Last year Battalion Herefords, Dundee, was the darling of the Glen Innes White Face bull sale, capturing a record high bid of $45,000 for Battalion Black Hawk BHEK7 by South Boorook Bombay G302 from Battalion Cherry Ripe BHEG11. The young stud also took out the grand champion, junior champion and most successful exhibitor awards.
This year Grant Kneipp, 30, is confident that his current crop of bulls are of a high standard, however he does not expect to replicate last years dizzying heights. However, for a young cattleman, with a young family, the stud producer has struck a chord with the market.
“My father Roger taught me about genetic selection from a very young age,” recalled this fourth generation Kneipp at the head of the Severn, north-east of Glen Innes. His first cow died in drought, which was a learning experience, but his second Hereford, from Roger’s herd, bred-on for a decade.
These days Grant and Kylie, with their first child Travis are committed to making a go of Battalion, their own enterprise on small acreage that used to belong to Grant’s great-grandfather, Frank.
“We minimise loss through management,” said Grant. “We don’t tend to take many holidays. In the early days of the stud we had only half a dozen stud cows and we learned to avoid loss and injury by making sure we were around.”
Such vigilance paid off when Grant and Kylie – a veterinarian assistant – started preparing for embryo transfer work. “You've got to have all your ducks in a row for ET,” explained Kylie.
Like a lot of small-scale emerging studs, artificial insemination and embryo transfer played a key role in growing the foundation herd, with Ced Wise flushing the eggs and the Kneipp family preparing females for donation and reception.
“For a small stud this technology is the way to go,” said Grant, whose family first started embryo transfer in 2007.
Horned Herefords are what the Kneipps breed and they have no intention of moving to poll varieties. It seems their market agrees.
“Rarely do we get a mark against us on our kill sheet because of bruising and we have an increasing demand for our horned genetics, even when others are infusing poll genetics into their herd,” said Grant.
Battalion began with its founder as a keen 14 year old, whose first purchase was the stud cow Emu Hills Cath, bought for $900.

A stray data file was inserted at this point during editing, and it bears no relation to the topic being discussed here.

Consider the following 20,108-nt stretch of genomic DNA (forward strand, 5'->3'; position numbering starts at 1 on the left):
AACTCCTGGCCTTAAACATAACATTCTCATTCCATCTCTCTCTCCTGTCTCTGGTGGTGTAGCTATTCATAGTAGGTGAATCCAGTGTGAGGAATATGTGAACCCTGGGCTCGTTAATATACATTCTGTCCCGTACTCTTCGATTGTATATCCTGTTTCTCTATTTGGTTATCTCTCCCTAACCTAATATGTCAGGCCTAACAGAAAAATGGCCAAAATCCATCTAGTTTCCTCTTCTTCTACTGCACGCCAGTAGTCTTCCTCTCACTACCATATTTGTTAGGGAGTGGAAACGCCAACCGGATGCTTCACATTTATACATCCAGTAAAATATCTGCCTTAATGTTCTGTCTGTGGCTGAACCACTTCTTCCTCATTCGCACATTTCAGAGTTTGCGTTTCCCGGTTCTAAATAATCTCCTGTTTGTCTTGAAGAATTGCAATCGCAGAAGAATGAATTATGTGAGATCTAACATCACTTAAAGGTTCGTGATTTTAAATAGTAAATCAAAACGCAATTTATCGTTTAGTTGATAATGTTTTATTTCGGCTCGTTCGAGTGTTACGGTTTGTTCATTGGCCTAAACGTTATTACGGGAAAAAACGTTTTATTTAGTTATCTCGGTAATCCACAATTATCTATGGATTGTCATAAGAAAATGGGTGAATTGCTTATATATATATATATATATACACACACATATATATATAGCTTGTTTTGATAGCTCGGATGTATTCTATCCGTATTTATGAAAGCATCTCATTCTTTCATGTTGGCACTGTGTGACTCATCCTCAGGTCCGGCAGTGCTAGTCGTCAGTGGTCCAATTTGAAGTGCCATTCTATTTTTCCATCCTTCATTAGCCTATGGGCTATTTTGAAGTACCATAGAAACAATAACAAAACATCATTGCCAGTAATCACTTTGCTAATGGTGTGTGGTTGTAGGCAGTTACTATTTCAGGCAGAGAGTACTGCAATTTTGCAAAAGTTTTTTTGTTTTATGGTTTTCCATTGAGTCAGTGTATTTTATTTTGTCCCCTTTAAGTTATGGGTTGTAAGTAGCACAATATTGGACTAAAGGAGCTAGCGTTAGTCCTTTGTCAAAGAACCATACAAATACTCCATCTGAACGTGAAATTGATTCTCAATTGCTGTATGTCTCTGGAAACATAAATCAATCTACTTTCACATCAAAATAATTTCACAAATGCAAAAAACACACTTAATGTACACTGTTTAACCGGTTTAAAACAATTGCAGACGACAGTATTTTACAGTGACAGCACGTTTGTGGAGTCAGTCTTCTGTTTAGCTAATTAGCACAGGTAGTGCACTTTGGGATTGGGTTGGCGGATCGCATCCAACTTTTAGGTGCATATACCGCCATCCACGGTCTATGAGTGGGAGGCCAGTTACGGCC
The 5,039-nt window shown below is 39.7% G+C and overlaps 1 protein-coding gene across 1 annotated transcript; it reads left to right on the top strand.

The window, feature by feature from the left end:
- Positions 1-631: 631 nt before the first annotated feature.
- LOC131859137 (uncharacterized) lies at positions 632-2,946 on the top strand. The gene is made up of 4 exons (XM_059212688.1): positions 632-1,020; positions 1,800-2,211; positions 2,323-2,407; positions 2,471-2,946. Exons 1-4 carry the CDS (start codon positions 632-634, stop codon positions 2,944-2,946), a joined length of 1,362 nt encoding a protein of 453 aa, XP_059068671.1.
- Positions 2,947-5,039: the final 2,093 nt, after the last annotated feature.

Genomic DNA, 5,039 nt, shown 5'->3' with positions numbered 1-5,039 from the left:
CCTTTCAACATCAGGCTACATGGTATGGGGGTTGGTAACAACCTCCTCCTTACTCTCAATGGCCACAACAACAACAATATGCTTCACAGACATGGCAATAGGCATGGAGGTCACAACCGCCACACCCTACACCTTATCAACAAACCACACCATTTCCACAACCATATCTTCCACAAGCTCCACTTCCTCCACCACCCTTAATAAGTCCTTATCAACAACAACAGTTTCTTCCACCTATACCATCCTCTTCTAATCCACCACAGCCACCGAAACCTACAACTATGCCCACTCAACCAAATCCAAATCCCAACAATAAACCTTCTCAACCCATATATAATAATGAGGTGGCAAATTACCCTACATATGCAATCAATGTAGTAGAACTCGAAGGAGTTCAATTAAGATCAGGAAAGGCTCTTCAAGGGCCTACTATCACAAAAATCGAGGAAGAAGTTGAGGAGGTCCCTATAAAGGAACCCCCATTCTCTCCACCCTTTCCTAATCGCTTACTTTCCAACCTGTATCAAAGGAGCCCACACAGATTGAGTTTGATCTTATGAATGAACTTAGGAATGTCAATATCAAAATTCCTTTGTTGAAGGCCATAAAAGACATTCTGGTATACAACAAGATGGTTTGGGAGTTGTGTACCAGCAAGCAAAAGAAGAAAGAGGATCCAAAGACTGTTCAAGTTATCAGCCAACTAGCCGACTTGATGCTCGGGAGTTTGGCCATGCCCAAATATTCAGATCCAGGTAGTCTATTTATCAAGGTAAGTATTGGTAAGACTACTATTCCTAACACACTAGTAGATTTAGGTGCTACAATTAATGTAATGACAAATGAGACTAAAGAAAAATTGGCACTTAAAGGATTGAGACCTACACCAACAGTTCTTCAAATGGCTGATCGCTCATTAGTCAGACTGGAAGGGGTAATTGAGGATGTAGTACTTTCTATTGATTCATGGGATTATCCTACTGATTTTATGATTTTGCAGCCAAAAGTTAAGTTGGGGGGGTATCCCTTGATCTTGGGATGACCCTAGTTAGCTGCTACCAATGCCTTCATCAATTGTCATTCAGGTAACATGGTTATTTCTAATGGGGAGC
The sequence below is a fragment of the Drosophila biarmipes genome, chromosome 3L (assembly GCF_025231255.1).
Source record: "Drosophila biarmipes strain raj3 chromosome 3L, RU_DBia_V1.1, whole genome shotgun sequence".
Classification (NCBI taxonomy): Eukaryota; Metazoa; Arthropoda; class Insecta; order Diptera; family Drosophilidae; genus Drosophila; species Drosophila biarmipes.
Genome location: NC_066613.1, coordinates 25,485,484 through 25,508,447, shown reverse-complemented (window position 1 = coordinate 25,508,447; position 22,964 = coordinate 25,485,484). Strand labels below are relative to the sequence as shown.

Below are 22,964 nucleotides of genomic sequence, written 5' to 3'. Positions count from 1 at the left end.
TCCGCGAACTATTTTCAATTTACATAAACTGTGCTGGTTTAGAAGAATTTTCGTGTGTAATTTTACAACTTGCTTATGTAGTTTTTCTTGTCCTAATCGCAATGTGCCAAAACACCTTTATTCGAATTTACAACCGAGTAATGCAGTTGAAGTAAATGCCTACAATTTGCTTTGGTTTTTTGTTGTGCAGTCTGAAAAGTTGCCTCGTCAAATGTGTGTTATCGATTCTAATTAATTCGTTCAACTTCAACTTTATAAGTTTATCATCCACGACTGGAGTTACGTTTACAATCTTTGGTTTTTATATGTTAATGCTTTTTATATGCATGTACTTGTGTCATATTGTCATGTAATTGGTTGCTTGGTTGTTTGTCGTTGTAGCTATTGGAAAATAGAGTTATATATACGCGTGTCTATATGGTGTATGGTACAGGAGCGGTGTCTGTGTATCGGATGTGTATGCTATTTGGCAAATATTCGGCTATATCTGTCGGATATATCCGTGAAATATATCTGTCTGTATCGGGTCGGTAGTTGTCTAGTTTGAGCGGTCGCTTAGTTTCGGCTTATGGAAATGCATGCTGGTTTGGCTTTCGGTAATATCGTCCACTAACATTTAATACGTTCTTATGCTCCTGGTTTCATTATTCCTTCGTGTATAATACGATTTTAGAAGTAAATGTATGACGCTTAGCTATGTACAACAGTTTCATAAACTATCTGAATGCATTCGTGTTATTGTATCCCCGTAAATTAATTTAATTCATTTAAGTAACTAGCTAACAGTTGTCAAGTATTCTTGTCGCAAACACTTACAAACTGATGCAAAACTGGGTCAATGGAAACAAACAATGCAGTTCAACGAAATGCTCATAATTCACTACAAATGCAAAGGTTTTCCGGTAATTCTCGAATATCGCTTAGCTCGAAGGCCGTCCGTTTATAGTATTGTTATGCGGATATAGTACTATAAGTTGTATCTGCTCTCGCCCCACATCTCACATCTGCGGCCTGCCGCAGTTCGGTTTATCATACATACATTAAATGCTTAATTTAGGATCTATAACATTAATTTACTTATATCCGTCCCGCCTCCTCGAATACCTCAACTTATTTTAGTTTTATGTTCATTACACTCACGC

“I’d been doing stud work for my father and grandfather and had saved up some money,” Grant recalled. The cow paid for herself with her first calf and continued to do the job for 16 years.
“The female base is the most important,” he says. “As we progress in the stud game we find that more and more important.”
Cosmetics do play a role
The Kneipp family selects for fertility, milking ability and structure, of course, but in the Hereford game a breeder must ‘paint’ the progeny as well and Grant and Kylie find the dark coat of calves like Black Hawk do attract a following.
“We know you don’t eat the coat but we keep it in mind when we select,” Grant said. “I believe Hereford are one of the hardest breeds to get right for that reason. We have to select for structure and good carcase like everyone else but then we have to paint them with red and white in the right places.”
Grant and Kylie are fortunate to have long-time client and neighbours Tim and Sue Sloman, who put their stud genetics into practice in their commercial herd.
“Tim has the advantage of seeing my calves from a young age so he knows how they develop,” said Grant. “He knows them almost as well as we do.”
The commercial confidence helps drive the stud game, because as Grant points out it takes quite some time before a new stud can get recognised.
To produce the likes of Black Hawk Grant and Kylie knew they had the right female line but a special sire was only found after Grant’s father Roger, with mate and agent Geoff Hayes, assessed 600 potential bulls, settling on South Boorook Bombay, with out cross blood. They selected on above average weight for age, good milk, above average eye muscle area and cosmetic appeal.
“Until they can convince me that appearance has no advantage in the market we will continue to select for the complete package,” said Grant.
“We use Breedplan for comparing traits but to be honest it's the last thing I look at when selecting cattle. First assessment is visual, then pedigree – I need to know the sire and dam lines and what they produce – and lastly Breedplan. I don't find it overly accurate in small herds like ours and I find it doesn't always reflect the animal that stands in front of you. I prefer raw data like EMA, weight, fat cover and scrotal circumference.”
When it comes to low birth weight figures Grant Looks for balance. “I have no intention to breed smaller animals,” he said. “Too light an animal at birth can lead to a small animal at maturity. I look for the largest females that calve naturally and unassisted.”
Black Hawk was purchased last year by Frank Hannigan, Franco Herefords, in half share with Ben Monie, Thornleigh Herefords. The Kneipps have retained semen for in herd use only.
“We've got a ripper calf by Black Hawk and while he's only two months old we can see his potential. We call him Battalion Bomber,” said grant who is confident in picking quality calves at a young age.
This new calf excites the family because it combines Battalion’s best two female bloodlines: Courallie Constance blood, originally by Paraweena Octagonal, with Moorlands Cherry Ripe genetics originally by Onslow Sharka T019.
Meanwhile it's looking likely that semen from a young Battalion bull, Frontier M015, will head to Ireland to provide out cross genetics to one of the most regulated herds on the planet.
Two bulls were selected for the program, after a delegation from the Irish Hereford Society visited at Christmas and time will tell if the intense effort required to approve the bull’s semen for export will pay dividends, but it seems the young Kneipp family are headed in the right direction.